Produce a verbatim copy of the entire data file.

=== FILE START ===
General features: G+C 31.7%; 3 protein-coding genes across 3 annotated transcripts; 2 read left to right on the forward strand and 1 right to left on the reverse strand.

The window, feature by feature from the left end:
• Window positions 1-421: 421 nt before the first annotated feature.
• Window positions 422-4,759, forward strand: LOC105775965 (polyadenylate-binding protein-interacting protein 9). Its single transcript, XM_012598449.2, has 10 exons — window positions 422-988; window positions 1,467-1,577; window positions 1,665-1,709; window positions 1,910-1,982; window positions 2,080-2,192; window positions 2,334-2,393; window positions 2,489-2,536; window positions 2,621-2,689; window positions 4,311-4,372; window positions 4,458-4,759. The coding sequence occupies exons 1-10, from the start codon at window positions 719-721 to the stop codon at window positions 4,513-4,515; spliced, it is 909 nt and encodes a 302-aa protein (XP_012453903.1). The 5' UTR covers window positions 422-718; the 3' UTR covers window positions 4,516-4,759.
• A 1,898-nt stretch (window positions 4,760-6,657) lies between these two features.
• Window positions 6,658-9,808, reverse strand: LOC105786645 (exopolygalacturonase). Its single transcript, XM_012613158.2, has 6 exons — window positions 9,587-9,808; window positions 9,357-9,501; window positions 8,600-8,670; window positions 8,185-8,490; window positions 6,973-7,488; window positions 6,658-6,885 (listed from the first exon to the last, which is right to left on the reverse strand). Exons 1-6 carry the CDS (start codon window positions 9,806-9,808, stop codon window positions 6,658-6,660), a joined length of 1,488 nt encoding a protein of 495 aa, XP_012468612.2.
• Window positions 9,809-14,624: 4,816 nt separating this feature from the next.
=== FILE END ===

General features: G+C 31.7%; 3 protein-coding genes across 3 annotated transcripts; 2 read left to right on the forward strand and 1 right to left on the reverse strand.

The window, feature by feature from the left end:
• Window positions 1-421: 421 nt before the first annotated feature.
• Window positions 422-4,759, forward strand: LOC105775965 (polyadenylate-binding protein-interacting protein 9). Its single transcript, XM_012598449.2, has 10 exons — window positions 422-988; window positions 1,467-1,577; window positions 1,665-1,709; window positions 1,910-1,982; window positions 2,080-2,192; window positions 2,334-2,393; window positions 2,489-2,536; window positions 2,621-2,689; window positions 4,311-4,372; window positions 4,458-4,759. The coding sequence occupies exons 1-10, from the start codon at window positions 719-721 to the stop codon at window positions 4,513-4,515; spliced, it is 909 nt and encodes a 302-aa protein (XP_012453903.1). The 5' UTR covers window positions 422-718; the 3' UTR covers window positions 4,516-4,759.
• A 1,898-nt stretch (window positions 4,760-6,657) lies between these two features.
• Window positions 6,658-9,808, reverse strand: LOC105786645 (exopolygalacturonase). Its single transcript, XM_012613158.2, has 6 exons — window positions 9,587-9,808; window positions 9,357-9,501; window positions 8,600-8,670; window positions 8,185-8,490; window positions 6,973-7,488; window positions 6,658-6,885 (listed from the first exon to the last, which is right to left on the reverse strand). Exons 1-6 carry the CDS (start codon window positions 9,806-9,808, stop codon window positions 6,658-6,660), a joined length of 1,488 nt encoding a protein of 495 aa, XP_012468612.2.
• Window positions 9,809-14,624: 4,816 nt separating this feature from the next.